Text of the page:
What’s Best for Your Organization, a Facebook Group or Fan Page?
Within Indiana’s Tourism Industry, I’ve noticed that most organizations have created Fan Pages, while a handful have decided to instead create Groups or even a Personal Profile for their organization. Hopefully this post will clear the air about the differences between the ways you can reach out to potential and current customers on Facebook.
Whether you decide to use a Fan Page or a Group for your organization depends on your goals for Facebook. One thing you should not do, however, is create a personal profile for your organization. Beyond being against Facebook’s Terms of Service, your organizational goals will be much better met by setting up a Group or a Fan Page.
Facebook Groups started out as the only way to interact with organizations and other groups of people. Your college class may have a Facebook group that is used to update members when reunions are happening or when something big is happening at your Alma Mater. A Facebook Group is a great way to keep a relatively small group of people updated on what’s going on with your organization.
A great example of an effective group in the tourism industry is Travel Michigan’s. They recently shifted their industry communications from the standard email newsletter to a Facebook Group – Travel Michigan Industry News. This has the potential to be a great change for Travel Michigan, as they now can reach industry members in a medium they prefer. Also, by creating a group for the dissemination of Michigan tourism industry news, they’re also providing a place for industry members to have conversations and participate. A standard email newsletter doesn’t allow for this level of interaction.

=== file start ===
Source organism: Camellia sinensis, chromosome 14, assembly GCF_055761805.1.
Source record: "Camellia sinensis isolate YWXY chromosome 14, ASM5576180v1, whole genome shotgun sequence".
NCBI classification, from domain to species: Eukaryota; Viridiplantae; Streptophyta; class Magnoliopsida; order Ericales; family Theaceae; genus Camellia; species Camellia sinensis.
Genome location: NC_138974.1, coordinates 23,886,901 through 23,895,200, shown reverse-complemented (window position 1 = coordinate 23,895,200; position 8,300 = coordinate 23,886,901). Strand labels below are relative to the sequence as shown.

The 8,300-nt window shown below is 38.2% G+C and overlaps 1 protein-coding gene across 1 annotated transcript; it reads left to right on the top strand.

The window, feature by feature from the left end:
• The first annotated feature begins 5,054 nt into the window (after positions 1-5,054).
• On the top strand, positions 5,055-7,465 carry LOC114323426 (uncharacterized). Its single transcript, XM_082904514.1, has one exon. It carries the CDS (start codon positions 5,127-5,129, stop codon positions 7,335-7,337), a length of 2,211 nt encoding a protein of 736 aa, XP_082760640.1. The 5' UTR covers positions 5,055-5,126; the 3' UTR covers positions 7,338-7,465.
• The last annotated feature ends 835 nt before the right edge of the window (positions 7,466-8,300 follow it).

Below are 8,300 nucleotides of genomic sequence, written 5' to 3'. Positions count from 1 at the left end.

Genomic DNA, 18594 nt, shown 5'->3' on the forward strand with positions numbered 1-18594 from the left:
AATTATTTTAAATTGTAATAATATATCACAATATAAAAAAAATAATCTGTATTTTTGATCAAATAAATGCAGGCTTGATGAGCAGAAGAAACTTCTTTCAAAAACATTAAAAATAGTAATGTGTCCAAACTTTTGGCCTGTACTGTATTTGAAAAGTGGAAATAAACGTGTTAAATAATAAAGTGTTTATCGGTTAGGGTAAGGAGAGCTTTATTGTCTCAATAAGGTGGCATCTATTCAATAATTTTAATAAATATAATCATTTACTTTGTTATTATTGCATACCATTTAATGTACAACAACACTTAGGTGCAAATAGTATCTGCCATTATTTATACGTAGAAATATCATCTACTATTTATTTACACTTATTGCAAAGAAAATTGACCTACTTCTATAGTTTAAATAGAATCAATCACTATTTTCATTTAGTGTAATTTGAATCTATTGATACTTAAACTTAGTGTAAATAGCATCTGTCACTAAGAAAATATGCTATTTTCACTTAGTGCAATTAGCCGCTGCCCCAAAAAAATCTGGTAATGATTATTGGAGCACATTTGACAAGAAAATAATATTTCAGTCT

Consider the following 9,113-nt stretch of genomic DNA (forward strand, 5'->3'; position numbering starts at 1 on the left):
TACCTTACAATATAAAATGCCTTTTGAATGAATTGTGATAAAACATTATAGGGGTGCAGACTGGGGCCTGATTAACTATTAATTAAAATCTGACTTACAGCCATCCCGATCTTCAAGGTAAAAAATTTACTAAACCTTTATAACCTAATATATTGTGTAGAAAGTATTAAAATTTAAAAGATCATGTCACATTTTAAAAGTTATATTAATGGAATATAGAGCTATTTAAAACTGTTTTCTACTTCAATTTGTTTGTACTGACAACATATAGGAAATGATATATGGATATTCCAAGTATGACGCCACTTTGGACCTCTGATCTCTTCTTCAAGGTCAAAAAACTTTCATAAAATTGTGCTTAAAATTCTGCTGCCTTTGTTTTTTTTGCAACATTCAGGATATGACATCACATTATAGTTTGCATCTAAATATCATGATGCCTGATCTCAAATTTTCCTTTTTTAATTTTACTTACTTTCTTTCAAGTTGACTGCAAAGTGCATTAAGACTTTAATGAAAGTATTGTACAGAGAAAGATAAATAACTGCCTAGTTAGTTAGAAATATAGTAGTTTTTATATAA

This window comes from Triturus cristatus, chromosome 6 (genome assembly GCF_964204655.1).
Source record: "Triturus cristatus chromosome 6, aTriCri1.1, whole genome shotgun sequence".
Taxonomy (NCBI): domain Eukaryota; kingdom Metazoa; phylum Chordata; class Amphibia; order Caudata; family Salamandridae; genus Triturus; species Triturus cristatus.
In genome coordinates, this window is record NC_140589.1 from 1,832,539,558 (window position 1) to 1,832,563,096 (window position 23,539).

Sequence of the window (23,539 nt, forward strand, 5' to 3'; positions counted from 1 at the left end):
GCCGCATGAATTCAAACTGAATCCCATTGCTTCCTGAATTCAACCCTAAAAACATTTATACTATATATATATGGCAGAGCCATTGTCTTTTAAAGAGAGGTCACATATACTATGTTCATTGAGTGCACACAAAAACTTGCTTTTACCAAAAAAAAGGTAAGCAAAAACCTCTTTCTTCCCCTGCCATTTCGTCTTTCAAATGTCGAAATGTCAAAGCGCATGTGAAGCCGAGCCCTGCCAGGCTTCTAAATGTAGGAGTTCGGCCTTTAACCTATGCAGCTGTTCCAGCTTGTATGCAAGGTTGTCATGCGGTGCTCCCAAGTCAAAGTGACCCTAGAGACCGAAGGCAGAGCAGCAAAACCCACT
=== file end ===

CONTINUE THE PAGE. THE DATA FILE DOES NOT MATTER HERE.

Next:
That being said, the Facebook Group works great for groups like a college alumni class or an industry group, but it might not be the best fit for a true business to consumer (B2C) communication.
Facebook Fan Pages (AKA Public Profiles)
Facebook Pages were created as a way for companies, organizations, politicians, celebrities, non-profits and others (basically, anything that isn’t an individual person) to have a profile on Facebook. Several years ago, before the advent of the Fan Page, the only way for organizations to interact with their customers on Facebook was through a group. Luckily, Facebook realized they needed to give organizations, celebrities, etc, a more robust and customizable way to interact with their fans. Thus was born the Facebook Fan Page.
At Visit Indiana, we use a Facebook Fan Page (also known as a Public Profile) to connect with our fans. Pages give you all the flexibility of a personal profile and (most importantly) provide you with in-depth statistics on your page and demographic information about your fans.
Pages also allow you to install different applications, like the FBML application we talked about in our last post, Flickr applications and many more.
One more great thing about a Fan Page; once you have more than 25 fans, point your browser to http://www.facebook.com/usernames and you can create a vanity URL for your Fan Page. The Visit Indiana Fan Page URL used to be: http://www.facebook.com/pages/Visit-Indiana-Indiana-State-Tourism/42785429080 — quite the headache to remember. Now that we’ve created a vanity URL for the page, you can find it at http://www.facebook.com/VisitIndiana.
All in all, there is a lot more flexibility available through a Facebook Fan Page than through a Group. In the end, you can decide what’s best for your organization, but here’s a quick comparison chart so you can see, at a glance, the differences between Facebook’s Fan Pages and Groups.
Facebook Groups Vs. Fan Pages
|Updates feed through to members’ or fans’ Wall||NO||YES|
|Install applications to further engage followers||NO||YES|
|Allows messaging through Facebook’s “Messages” feature||YES||NO|
|Sends updates through Facebook notification tab||NO||YES|
|Lets you host discussions||YES||YES|
|Provides you with detailed analytics (Facebook Insights)||NO||YES|
|Lets users post photos and updates||YES||YES|
|Allows “vanity” URLs||NO||YES|
Now that you’ve seen the differences between Facebook’s Groups and Fan Pages, you can make an informed decision about which will best serve the needs of your organization. Let me know which one you’re using and how you came to that decision.
Click here to get started with your organization’s Facebook Fan Page.
Or click here to get started creating a Facebook Group for your organization.